Matt, I would like to have a deeper (and broader: the two of us are simply not enough bodies here) discussion on the following matter: once tabs are kept, will people stop asking for help to avoid being indebted? Does translating subtitles to Sam’s video mean that someone (Sam? Ben? Edgeryders?) now owes the community five thousand euros, or goods for a value thereof? That’s a lot of almost-new skateboard tables. You know how time banks fail? Enough people are willing to put in work in return for IOUs in time, but very few are ok signing those IOUs. There is always more supply than demand.

I need to be convinced that putting price tags on quanta of labor is not going to break the workflow. I know you are just using euro as a numeraire, but still.

Shouod we open a discussion in the Economy App group?

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Yep, that needs some evaluation.

I just posted something to the Economy App group about this. So the discussion can proceed here now: “Can Economy App help Edgeryders to collaborate?”.

An ecosystem of teams. is that what you mean?

Hi, thanks for the post Alberto, it needed more than one read, because my first reaction has been: “but aren’t we doing that already somehow?” yes and no. Come to think of it, any achievement we have as a group is based on having put together a team, or having collaborated in some way. But most of the time it’s circumstantial, as is individual Edgeryders availability to get involved.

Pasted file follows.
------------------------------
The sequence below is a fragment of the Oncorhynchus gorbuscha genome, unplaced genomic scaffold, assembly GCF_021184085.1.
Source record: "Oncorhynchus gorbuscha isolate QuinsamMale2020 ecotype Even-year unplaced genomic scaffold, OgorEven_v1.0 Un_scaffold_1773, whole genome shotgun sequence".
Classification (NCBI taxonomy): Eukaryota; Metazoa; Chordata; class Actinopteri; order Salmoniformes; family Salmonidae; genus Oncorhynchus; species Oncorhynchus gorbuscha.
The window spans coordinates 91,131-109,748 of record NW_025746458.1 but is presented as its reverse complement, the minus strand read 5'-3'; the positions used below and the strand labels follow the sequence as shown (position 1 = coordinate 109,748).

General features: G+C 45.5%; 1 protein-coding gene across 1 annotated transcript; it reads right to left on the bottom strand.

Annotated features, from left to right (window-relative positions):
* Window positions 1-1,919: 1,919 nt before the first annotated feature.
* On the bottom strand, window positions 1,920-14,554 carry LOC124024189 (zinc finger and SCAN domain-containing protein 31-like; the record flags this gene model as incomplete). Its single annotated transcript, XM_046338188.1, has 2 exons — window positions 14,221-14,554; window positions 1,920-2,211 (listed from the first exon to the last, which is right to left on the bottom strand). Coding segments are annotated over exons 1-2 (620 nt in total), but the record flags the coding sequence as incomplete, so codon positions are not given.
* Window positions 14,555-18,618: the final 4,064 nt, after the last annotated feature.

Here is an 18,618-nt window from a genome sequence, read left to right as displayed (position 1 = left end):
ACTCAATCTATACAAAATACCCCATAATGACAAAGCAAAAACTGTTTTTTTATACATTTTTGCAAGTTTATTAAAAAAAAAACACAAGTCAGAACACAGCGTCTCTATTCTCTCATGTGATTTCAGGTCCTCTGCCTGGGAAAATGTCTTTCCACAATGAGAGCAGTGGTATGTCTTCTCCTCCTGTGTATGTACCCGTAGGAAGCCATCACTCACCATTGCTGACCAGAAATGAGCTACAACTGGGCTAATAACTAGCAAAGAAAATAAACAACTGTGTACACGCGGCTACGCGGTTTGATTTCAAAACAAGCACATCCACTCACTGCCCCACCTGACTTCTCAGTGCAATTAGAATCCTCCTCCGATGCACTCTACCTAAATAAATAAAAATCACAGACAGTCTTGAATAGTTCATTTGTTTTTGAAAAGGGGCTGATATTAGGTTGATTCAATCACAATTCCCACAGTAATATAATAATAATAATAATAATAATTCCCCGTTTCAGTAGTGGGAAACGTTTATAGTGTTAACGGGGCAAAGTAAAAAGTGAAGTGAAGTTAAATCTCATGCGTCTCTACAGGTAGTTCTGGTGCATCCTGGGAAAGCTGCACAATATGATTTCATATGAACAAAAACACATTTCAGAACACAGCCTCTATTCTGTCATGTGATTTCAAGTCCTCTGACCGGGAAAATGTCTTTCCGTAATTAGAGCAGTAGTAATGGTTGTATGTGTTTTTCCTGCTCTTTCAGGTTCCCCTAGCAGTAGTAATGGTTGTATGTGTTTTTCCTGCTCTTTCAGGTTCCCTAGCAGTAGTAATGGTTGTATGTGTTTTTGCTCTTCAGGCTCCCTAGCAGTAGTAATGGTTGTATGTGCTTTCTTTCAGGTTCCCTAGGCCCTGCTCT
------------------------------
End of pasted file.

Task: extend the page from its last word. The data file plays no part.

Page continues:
example: The best coordinated work across teams I’ve seen so far is with organising this last LOTE. But is was highly dependent on the social contract “LOTE is a no spectators event”, “It’s free for everyone as long as we’re building it together”, “It’s our event and we can shape it the way we want to” and the likes.

I agree, before any formalization of the idea into a diversity of permanent teams we need an idea of the availability and interest of more of us in this. It’s one of the reasons our community survey asks respondents if they’d be up for pledging their work to an area they like: some areas have more clearly defined “if you do X, you can reasonably expect Y to happen”, like organising p2p project development retreats, and no wonder this already ranks first in popularity. You organise it, you participate in it, hence you move forward with your project. You can expect to see results in a limited timeframe. Same with collaboration on funding. You help write an application, you bring in partners, you clearly have something up your sleeve if we win.

  • The effort to coordinate these is not as much high as it is limited in time, and in my opinion that helps.

  • The compensation may not be immediate, nor definite, but the intrinsic compensation can replace it (for a while?) : acknowledgement, community kudos, meeting your future collaborators on the way, being go-to person in the community for type of task x when that would be paid for etc. if there would be somewhere where the work is accounted for, for future reference, that would be great. Maybe an “idle”/ “pending” state of compensation on EconomyApp ?